An ambivalent God depicted in the netherworld literature as the foreparts of two lions or two sphinxes (human-headed lions) facing away from one another, or as a strip of earth with a human head at each end. He appears to represent the earth in the aspect of receptacle of the dead and nexus of new life. The two heads represent either the eastern and western entrances to the netherworld, or form the two mountains which traditionally frame the site of the sunset on the western horizon in Egyptian iconography.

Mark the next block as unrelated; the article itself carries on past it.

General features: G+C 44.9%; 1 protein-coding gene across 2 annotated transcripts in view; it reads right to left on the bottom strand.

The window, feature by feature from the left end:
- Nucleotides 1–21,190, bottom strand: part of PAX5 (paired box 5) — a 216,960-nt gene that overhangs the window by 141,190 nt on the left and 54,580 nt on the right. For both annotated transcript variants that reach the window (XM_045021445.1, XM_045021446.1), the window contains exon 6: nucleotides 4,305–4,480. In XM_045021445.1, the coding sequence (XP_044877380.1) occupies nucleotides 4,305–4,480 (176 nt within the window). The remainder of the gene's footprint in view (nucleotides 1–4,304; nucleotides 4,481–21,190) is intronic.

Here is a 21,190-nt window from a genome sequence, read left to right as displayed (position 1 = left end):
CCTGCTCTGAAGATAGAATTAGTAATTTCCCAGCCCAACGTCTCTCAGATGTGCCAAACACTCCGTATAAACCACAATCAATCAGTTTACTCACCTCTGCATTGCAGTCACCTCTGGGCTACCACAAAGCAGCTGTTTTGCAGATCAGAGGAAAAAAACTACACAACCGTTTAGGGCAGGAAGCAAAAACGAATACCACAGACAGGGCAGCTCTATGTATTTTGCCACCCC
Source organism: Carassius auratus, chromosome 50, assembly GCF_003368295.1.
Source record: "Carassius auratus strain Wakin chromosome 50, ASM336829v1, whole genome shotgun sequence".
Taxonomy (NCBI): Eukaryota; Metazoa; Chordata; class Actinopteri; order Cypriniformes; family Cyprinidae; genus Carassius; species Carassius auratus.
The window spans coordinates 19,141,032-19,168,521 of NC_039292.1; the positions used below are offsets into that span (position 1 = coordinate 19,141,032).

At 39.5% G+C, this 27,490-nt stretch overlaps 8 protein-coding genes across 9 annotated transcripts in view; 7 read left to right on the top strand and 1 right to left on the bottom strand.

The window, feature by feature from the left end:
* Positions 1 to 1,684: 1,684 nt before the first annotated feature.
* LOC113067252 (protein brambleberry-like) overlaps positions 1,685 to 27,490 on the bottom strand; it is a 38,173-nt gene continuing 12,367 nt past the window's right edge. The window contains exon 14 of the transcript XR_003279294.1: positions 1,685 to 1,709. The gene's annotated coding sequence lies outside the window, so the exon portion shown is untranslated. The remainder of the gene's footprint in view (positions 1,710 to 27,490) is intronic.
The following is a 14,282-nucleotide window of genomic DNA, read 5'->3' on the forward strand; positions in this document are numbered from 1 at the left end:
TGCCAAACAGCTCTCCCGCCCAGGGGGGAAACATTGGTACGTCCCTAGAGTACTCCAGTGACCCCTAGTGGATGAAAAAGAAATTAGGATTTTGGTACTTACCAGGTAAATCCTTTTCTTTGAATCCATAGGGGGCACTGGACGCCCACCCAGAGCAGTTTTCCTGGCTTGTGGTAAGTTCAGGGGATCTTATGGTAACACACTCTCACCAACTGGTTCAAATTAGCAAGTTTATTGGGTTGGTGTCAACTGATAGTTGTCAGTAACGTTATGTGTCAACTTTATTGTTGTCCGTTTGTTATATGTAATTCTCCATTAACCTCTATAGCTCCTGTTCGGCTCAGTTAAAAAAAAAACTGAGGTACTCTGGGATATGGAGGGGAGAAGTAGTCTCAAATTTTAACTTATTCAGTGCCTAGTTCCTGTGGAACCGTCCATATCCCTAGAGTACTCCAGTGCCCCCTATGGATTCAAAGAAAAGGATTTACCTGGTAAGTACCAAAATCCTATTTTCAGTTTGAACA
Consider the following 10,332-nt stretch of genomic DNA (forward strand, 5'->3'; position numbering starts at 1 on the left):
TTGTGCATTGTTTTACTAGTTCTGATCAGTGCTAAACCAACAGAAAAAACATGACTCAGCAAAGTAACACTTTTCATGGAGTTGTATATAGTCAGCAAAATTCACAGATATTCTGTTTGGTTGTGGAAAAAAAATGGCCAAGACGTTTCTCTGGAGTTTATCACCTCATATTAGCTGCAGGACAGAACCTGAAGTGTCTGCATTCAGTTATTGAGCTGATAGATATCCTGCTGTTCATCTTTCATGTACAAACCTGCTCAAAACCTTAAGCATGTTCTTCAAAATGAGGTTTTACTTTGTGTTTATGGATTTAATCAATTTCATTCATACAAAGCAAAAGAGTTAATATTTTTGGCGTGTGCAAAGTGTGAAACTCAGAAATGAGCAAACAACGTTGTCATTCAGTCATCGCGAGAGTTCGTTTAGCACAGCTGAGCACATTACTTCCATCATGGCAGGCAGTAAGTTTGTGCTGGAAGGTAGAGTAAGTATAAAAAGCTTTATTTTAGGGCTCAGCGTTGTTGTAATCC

Aker features prominently in the New Kingdom Book of Caverns and Book of the Earth, i.e., ‘of Aker’, a title suggested for it in the absence of a surviving title from antiquity. In the former, which treats of the passage of Re by night through a series of caverns to visit Osiris, Aker, who has here seven assistants depicted as catfish-headed men, protects or encloses the corpse of Osiris, transmitting to him the revitalizing energy of Re, which renders the corpse ithyphallic in anticipation of its resurrection. In the latter, which is broadly similar, we see the boat of Re traveling on Aker’s back, the boat’s orientation reversed as if implying a reversal of time. At another point in the same book we see Aker in anthropomorphic form as a man with a sceptre bending down over his ba (manifestation or soul), in the form of a human-headed bird, which prays to him. On either side is a burial mound containing a solar disk, out of which praying Goddesses emerge. In the Coffin Texts Aker is referred to in the plural as a class of Gods, ‘the Akeru’, earth Gods who threaten to seize the soul, but in the singular as the God whose name is given to the hull or the mast socket of the ferryboat which is needed to cross the Field of Rushes (spell 404, see also Book of the Dead spell 99). The Akeru are referred to in spell 474 as ‘fishermen’ who preceded Geb, the well-known earth God, and who threaten to net the soul (see, similarly, Book of the Dead spell 153). In spell 648 we learn that there are Akeru of the sky as well. In the Book of the Dead, spell 96, the spittle of Aker appears, along with the marrow-blood of Geb, as substances which appease Seth. Seth promises, however (spell 108, 111) to dispose of the Akeru for Re so that he may set in the evening, and the soul of the deceased undertakes to do the same in 149. In The Book of Overthrowing Apophis, however, Aker assists in restraining Apophis, the divine embodiment of entropy, for it is said that “Aker has taken away his strength,” (“The Bremner-Rhind Papyrus – III,” p. 173; 27, 10) and again that Apophis “is imprisoned in the arms of Aker,” (“The Bremner-Rhind Papyrus – IV,” p. 42; 29, 6).

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